Another thing in my life prior, I was a caregiver, so I'm not really happy or comfortable having people take care of me. I feel sometimes a burden, and that really kind of weighs on me. I don't want to be a burden. I want to be totally independent. I'm very lucky I have a family that is supportive, but then again, they do also have their own lives, and I want to make sure that I don't put too much stress on them. I have very good friends that are supportive, but no one really understands what is going on, I think, as much as another person that has a chronic disease or kind of a similar disease.

One of the things that I found most helpful was the support group. Then early on, I went to a conference, and that was just the best thing ever to meet so many people. They might be far away because the conference is for everybody, wherever, regardless of where they live, and you go and you meet people and you talk to them, and everyone has their own story. But you could also stay in contact with them through Facebook or other ways or texting or whatever. It feels like a big, huge, warm hug. You understand the daily stresses that they have, because you're feeling them, too.

Other things that I had to do in my life that have changed, too, is, of course, the diet of no salt and trying to eat healthier. I really have to admit I could be a better patient. I feel bad sometimes when I go to the doctor. I hate to even let him down sometimes because sometimes I feel like I'm letting myself down. For some reason, I feel worse that I'm letting the doctor down than I even do about myself, which is so messed up, but it's the truth. I don't always put myself first in that way. I'm working on that and working on being a better patient and taking better care of myself and trying to do the things that I know are right. It's just a daily struggle.

Sometimes I eat out of frustration, which is really bad. I stress eat. Whereas before, maybe I would go to the gym, I definitely don't get out as much as I used to to do things. So I feel sometimes the most stuck in that way. That has to do with just feeling fatigued or feeling not so great sometimes.

If anyone has any feelings about whatever is going on with their body and they know something is not right, regardless of what it is, if it's something with breathing or something with their heart or something that they continually go and go and go and go until they find the answer. It's so important, especially with pulmonary hypertension, to get diagnosed because it's a progressive disease. The sooner you start treatment, the slower, hopefully, the progression will be. It will also help you feel better.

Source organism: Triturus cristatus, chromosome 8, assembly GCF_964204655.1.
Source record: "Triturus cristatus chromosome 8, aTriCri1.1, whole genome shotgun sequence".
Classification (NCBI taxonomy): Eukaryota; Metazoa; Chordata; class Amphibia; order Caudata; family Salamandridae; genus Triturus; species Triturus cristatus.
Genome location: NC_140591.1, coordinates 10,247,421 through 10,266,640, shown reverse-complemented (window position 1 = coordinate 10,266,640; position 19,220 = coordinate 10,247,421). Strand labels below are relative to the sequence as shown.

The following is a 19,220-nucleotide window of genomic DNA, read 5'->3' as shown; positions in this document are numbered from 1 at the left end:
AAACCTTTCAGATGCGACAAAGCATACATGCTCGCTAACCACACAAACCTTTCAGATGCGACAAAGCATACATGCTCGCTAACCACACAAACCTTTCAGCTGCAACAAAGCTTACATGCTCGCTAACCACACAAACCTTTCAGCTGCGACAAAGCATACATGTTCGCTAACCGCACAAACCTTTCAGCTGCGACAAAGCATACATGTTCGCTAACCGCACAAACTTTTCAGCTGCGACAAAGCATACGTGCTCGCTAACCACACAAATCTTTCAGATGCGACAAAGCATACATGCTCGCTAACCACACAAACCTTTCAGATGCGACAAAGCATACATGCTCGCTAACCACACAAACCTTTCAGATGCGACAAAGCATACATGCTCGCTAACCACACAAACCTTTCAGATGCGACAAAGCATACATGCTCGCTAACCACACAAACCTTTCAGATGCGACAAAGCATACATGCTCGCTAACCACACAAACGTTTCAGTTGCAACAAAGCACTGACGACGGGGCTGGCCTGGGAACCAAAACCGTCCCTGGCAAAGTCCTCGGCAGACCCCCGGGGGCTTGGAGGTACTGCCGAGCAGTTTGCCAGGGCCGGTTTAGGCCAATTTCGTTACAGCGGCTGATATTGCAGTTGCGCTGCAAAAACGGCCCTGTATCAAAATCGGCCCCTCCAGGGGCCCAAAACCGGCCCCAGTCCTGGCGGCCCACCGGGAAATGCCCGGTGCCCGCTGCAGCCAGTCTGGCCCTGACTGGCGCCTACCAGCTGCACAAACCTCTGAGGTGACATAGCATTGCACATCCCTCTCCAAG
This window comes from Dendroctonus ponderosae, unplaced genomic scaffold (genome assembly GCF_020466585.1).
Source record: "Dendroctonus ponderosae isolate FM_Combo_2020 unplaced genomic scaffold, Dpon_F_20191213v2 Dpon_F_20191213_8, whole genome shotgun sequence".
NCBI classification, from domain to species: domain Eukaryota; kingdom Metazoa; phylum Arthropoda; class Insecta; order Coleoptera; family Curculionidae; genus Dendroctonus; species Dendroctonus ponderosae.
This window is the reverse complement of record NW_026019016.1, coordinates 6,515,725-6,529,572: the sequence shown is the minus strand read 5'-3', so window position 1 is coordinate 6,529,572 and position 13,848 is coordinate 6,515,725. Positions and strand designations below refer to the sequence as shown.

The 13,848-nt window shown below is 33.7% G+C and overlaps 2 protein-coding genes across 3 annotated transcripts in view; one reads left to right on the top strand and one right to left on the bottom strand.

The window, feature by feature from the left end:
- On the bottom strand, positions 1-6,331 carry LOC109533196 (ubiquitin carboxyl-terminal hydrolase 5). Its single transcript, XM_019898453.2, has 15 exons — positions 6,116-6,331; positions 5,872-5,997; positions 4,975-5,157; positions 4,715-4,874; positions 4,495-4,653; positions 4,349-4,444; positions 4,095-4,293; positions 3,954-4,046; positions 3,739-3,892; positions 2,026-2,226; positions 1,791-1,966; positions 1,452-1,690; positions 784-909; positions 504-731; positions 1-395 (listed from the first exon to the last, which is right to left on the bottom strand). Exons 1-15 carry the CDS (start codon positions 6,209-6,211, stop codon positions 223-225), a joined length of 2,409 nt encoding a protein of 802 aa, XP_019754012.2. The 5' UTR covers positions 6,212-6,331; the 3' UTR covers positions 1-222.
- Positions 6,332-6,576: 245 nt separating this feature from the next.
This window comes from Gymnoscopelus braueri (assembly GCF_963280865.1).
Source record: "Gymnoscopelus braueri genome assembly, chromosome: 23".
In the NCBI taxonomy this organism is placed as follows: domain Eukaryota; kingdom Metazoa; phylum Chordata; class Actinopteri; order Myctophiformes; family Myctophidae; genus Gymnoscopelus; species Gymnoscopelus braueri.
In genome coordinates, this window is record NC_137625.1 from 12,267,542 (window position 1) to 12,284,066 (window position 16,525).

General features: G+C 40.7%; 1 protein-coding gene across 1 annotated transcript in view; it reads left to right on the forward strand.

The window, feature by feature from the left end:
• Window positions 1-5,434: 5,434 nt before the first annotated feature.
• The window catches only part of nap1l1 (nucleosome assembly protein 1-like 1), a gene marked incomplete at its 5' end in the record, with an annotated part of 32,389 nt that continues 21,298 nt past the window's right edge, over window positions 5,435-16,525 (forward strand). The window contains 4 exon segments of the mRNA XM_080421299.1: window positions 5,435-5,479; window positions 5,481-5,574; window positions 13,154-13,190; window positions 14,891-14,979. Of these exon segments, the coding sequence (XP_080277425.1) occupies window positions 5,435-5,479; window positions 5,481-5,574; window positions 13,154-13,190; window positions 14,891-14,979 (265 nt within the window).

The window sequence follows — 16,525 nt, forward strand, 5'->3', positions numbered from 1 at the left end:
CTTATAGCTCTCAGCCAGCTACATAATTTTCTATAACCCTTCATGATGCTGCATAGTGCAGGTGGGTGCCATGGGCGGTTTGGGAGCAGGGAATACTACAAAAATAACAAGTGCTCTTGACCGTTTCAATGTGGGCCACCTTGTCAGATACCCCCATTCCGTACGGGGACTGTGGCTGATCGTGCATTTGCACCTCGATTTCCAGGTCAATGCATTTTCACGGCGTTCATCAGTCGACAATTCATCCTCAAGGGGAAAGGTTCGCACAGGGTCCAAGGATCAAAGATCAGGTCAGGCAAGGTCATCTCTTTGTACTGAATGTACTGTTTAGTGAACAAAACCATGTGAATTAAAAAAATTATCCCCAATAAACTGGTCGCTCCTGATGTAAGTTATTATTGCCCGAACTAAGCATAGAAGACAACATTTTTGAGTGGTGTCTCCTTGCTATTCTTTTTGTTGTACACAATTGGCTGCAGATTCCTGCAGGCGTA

But it's so important, because there were times in the beginning I just wanted to give up. Actually, at one point, I said to my family, "If I should die, just make sure you send me and get a really good autopsy," because that's how I felt, like I was going to die and I was not going to know what was going on, but I knew something was so wrong.

For newly diagnosed patients, the best thing I think you could do is join a support group or just even find one other person that has PH or ask your doctor if they could set you up. Definitely get involved in something, because most of the stuff that I have learned or that I really needed to know about has not been from my doctor. It's been from other people who say, "Oh, this is what you have to do," or "this is what you need to do." I cannot tell you how much other patients have brought to the table who talked about their story and talked about their symptoms that you really get to know.

As of right now, I'm doing okay. I'm taking it day by day. I take it day by day. I don't judge it by week to week. I judge it day by day. I wake up every day, and I'm thankful. The more I'm thankful for, the better the day. Sometimes the thing that I'm thankful for is I take a shower and the temperature is right, and I'm like, thank you. That was really good. Or I look outside and the sun is shining my face, thank you. Or you put on a cozy sweater and just like, oh, this is thankful. Or someone calls you and you're like, oh, that was so good.

It's not the big things anymore. I used to always say, "Oh, it's the trip to Florida. It's the trip to Europe. It's this, this, and that." Now it's like the little things I'm so thankful for. Just the little things in life have become so much more important to me. That's what I've learned about myself.

My name is Linda Wimmer, and I am aware that I'm rare.